It's not much of a stretch to imagine purpose-built AI analysing pre-existing videos and audio files, and building a "fingerprint". If, as has been asserted, certain websites can analyse a dozen or so "likes", or a dozen or so purchase transactions and identify, with a pretty high certain, how an individual is likely to vote, then it's not hard to see AI looking at common characteristics, including perhaps not just words used, but word weighting and, if analysing audio files, even recognising emotional loading, differentiating between, say, a legit TV discussion program talking about "Jihad" and a fanatic on a training video calling for it.

    If they can hit the claimed rates now, then in a year or two, such AI analysis will be much better, and a year or two after that, much MUCH better.


    Personally, with such AI software, I wonder which is the chicken, and which the egg. Either this anti-ISIS detection capability is developed from commercially-oriented AI analysing, well, us. Or commercial use will, as night folliws day, follow from the governnental use, if it was developed for governments.


    Now, donning my tinfoil hat for a minute, if data analytics companies can predict voting preferences from a few purchases or 'likes', what could they tell from bulk audio, or worse yet, video recordings???

    But consumers would never allow mass surveillance, mass recordings of voice data, would they? They'd never allow always-on microphones on a device they carry everywhere, or actually buy such devices to sprinkle around the inside of their homes, would they?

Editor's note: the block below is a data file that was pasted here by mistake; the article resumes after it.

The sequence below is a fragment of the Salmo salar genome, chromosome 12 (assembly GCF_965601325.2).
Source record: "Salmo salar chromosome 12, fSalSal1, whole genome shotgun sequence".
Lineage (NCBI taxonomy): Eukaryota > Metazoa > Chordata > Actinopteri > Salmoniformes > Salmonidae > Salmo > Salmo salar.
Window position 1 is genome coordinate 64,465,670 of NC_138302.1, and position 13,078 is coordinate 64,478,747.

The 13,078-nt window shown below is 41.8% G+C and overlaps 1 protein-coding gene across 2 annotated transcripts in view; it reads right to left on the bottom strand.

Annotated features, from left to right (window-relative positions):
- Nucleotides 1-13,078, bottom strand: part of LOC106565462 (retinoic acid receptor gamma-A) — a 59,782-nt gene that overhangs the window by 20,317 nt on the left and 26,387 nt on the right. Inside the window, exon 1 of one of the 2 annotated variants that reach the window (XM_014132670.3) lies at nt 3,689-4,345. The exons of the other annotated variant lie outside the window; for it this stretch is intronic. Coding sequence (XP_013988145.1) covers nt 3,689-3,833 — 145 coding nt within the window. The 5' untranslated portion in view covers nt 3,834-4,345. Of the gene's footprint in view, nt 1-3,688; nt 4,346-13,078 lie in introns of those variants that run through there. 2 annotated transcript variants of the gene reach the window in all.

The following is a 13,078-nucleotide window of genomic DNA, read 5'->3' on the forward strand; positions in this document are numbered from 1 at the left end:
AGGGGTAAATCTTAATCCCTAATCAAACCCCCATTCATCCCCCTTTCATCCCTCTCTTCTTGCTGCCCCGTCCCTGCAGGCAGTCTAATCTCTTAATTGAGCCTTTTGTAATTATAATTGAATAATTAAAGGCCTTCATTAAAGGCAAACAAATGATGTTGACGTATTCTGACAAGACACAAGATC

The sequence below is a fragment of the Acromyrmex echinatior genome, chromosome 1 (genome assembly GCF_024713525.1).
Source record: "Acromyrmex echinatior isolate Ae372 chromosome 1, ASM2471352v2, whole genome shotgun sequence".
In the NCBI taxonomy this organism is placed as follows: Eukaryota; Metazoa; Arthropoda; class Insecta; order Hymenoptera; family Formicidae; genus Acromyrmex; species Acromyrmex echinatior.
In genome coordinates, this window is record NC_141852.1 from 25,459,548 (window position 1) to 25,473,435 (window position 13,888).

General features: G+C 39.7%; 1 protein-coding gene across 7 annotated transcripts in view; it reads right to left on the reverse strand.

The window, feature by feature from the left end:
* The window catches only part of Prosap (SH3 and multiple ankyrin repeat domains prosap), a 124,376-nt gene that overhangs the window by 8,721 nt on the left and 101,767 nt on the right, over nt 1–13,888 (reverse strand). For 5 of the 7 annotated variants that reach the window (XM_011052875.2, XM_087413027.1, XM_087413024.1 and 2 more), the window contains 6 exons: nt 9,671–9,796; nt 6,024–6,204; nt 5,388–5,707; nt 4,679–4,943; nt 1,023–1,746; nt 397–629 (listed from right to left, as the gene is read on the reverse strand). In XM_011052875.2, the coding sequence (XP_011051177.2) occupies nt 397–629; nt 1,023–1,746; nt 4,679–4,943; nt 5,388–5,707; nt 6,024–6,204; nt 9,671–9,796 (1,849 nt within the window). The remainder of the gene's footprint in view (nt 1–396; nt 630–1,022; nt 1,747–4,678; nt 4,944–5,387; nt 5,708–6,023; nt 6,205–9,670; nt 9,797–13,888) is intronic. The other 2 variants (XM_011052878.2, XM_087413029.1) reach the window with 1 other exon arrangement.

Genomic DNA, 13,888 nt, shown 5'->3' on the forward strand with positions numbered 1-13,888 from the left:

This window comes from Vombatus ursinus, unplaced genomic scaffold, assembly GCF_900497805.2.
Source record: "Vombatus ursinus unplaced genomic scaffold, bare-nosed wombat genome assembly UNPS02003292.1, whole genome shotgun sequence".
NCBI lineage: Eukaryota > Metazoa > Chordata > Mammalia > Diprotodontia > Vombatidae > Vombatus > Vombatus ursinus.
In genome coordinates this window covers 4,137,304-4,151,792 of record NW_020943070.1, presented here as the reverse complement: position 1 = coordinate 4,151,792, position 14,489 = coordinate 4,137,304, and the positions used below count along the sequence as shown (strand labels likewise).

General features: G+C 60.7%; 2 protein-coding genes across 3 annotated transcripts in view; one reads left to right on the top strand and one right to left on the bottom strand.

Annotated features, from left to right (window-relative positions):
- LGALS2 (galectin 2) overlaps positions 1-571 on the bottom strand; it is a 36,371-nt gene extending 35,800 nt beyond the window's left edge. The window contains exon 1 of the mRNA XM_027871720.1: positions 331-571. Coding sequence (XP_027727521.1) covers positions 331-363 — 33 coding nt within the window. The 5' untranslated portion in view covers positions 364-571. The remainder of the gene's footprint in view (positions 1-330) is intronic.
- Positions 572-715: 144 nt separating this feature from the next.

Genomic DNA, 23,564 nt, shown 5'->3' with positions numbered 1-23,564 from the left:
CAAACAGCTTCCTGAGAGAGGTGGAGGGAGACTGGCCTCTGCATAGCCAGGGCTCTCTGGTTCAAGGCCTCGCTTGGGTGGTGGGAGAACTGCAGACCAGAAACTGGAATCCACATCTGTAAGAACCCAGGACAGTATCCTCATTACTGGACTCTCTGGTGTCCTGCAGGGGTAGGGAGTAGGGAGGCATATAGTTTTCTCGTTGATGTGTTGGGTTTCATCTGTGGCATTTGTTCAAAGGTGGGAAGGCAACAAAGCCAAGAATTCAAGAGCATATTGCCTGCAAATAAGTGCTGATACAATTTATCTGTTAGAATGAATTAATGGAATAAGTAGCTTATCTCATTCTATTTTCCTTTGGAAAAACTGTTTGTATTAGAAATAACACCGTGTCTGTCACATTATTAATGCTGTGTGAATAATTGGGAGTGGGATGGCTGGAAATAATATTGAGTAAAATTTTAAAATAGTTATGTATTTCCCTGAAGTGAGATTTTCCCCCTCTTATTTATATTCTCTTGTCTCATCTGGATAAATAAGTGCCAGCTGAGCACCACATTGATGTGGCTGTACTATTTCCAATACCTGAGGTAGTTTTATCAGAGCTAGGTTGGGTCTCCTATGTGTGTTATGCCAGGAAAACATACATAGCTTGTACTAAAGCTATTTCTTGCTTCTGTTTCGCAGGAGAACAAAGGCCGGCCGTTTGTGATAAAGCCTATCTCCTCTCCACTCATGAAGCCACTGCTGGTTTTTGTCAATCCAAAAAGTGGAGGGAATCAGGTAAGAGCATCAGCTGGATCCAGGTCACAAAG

So, companies like Google, Amazon, Microsoft, etc, couldn't conceivably get their hands on data to analyse. So we're all okay.

    Oh, wait .....
    Whether its intercepted via normal internet use,or not,they still need to data mine what is passing through the system,and that is a ton of data to sift through on social media. That includes everything from PCs to mobile phones. So serious computing power on the back end.

    Tempora and its related systems would need to use algorithms to identify what is "problematic" and so would this "AI". It would be nigh on impossible to store everything that passes through the system on a daily basis,so you need to cut down what needs to be stored or analysed. Tempora like this "AI" would use a form of deep learning. So in both cases,the systems would need to be trained to cut out false positives,and only intercept/store/block stuff which is deemed to fall within certain parameters,and the parameters will be refined as they pass more and more data through it(training the network).